Patients with a history of complicated alcohol withdrawal syndrome should be treated with a standing benzodiazepine taper during detoxification. Patients with hepatic disease, benzodiazepines that are conjugated and renally cleared (lorazepam, oxazepam, and temazepam) should be used instead of those metabolized by the liver. Symptom-triggered withdrawal protocols, in which benzodiazepines are only given after symptoms appear and reach a critical threshold, seem to perform as well as standing benzodiazepine protocols for uncomplicated alcohol withdrawal syndrome.5
γ-Hydroxybutyrate (GHB), anticonvulsants, and α2-agonists have been studied as stand-alone or adjunctive agents in the treatment of alcohol withdrawal syndrome. Although these medications are promising for mild to moderate alcohol withdrawal syndrome, there is a dearth of information about their ability to prevent or treat complicated alcohol withdrawal.
GHB. GHB, which gained notoriety as a “date rape” drug in the US during the 1990s and, more recently, as an athletic enhancement (because of its ability to stimulate growth hormone), is currently approved in Italy as an adjunctive agent for alcohol withdrawal syndrome. It has sedative and anxiolytic effects similar to those of benzodiazepines. It is a short-chain fatty acid that is structurally similar to GABA. GHB is a weak agonist at GABAB receptors, which appears to be secondary to its recently discovered higher affinity for the α4β1δ GABAA receptor.6 Exogenously administered GHB is also converted into GABA, which can serve as the natural agonist for GABAA receptors. This may explain its sedative and anxiolytic effects and point toward its role in the hypoGABAergic alcoholic brain.
At low doses, GHB was found to stimulate dopamine release from the ventral tegmental area onto the nucleus accumbens; however, high-dose GHB has an inhibitory effect on dopamine release. Although these findings are promising for future research and development, a 2010 Cochrane Review concluded that there are insufficient data to support the use of GHB in the treatment of alcohol withdrawal syndrome.7
Anticonvulsants. Although they are sometimes used clinically to treat alcohol withdrawal syndrome (especially in patients who have had a prior documented alcohol withdrawal seizure), there is inconsistent evidence for anticonvulsants in the treatment of alcohol withdrawal syndrome.8 To date, valproic acid and carbamazepine have been the most extensively studied anticonvulsants. A recent Cochrane review reported that anticonvulsants may be more effective than benzodiazepines in treating some aspects of alcohol withdrawal syndrome (ie, decreasing seizure risk).9 Findings from a retrospective cohort study of 453 patients treated with valproate and 374 patients treated with carbamazepine suggest that valproate may have more benefits because of its higher tolerability, shorter duration of treatment, and lower incidence of alcohol-withdrawal seizures.10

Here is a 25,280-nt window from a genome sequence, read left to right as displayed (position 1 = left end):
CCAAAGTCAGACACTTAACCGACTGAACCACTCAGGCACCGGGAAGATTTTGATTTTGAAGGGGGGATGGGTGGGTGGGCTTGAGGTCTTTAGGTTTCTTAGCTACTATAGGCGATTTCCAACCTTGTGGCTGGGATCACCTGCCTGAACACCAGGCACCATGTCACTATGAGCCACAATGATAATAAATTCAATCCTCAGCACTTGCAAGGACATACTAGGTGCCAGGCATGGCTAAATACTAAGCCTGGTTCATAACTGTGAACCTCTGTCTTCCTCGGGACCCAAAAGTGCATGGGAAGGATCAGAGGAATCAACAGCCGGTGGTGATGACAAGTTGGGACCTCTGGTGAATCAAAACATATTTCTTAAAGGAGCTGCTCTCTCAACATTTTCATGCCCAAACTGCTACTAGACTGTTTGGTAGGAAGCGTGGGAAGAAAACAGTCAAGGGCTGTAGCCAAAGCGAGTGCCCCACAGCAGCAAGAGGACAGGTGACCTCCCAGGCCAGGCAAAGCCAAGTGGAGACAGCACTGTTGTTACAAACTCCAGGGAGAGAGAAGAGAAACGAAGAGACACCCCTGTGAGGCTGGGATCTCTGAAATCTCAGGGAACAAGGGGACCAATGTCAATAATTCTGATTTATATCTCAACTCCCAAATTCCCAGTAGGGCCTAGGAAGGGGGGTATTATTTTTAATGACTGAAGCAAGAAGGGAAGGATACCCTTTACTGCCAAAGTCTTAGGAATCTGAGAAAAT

The anticonvulsants gabapentin and pregabalin are used primarily for neuropathic pain and partial seizure prophylaxis. Because of their effects on GABAergic neurotransmission, they are also rational medications for alcohol withdrawal syndrome. Initially, gabapentin failed as an adjunctive agent to benzodiazepines in severe alcohol withdrawal syndrome; however, it has shown efficacy in mild to moderate alcohol withdrawal syndrome.11,12
Pregabalin has been investigated for outpatient detoxification in patients with mild to moderate alcohol withdrawal syndrome. Forty alcohol-dependent patients received 250 to 400 mg of pregabalin daily during acute detoxification (up to 14 days) and reported improved symptoms of withdrawal and cravings.13 Recently, however, pregabalin was not shown to be more efficacious than placebo for alcohol withdrawal syndrome.14
α2-Agonists. Excessive activation of the sympathetic nervous system via norepinephrine may explain some of the symptoms of alcohol withdrawal (anxiety, agitation, tremor and, most importantly, increased vital sign parameters such as hypertension and tachycardia). α2-Adrenergic receptor agonists (eg, clonidine, dexmedetomidine) decrease norepinephrine release via activity on presynaptic neurons in the locus coeruleus, thereby dampening sympathetic activation, which is consistent with its mechanism of action in treating opioid withdrawal.
Several randomized controlled trials (RCTs) have demonstrated the lack of efficacy of clonidine over benzodiazepines in the treatment of alcohol withdrawal syndrome. However, several case reports indicate that dexmedetomidine may be effective as an adjunctive agent to benzodiazepines in alcohol withdrawal syndrome. Therefore, the use of adjunctive α2-agonists may be worth exploring as a strategy for alcohol withdrawal syndrome.15
Baclofen After initial case reports of efficacy in maintenance, the GABAB receptor agonist and antispastic agent baclofen has also been investigated in alcohol withdrawal syndrome. Hospitalized patients at risk for alcohol withdrawal syndrome were randomized to receive 10 mg of oral baclofen twice daily or placebo in addition to symptom-triggered lorazepam. The coadministration of baclofen decreased the use of high-dose lorazepam (as defined by more than 20 mg in the first 72 hours).16 To date, no other RCTs of baclofen have been reported for alcohol withdrawal syndrome.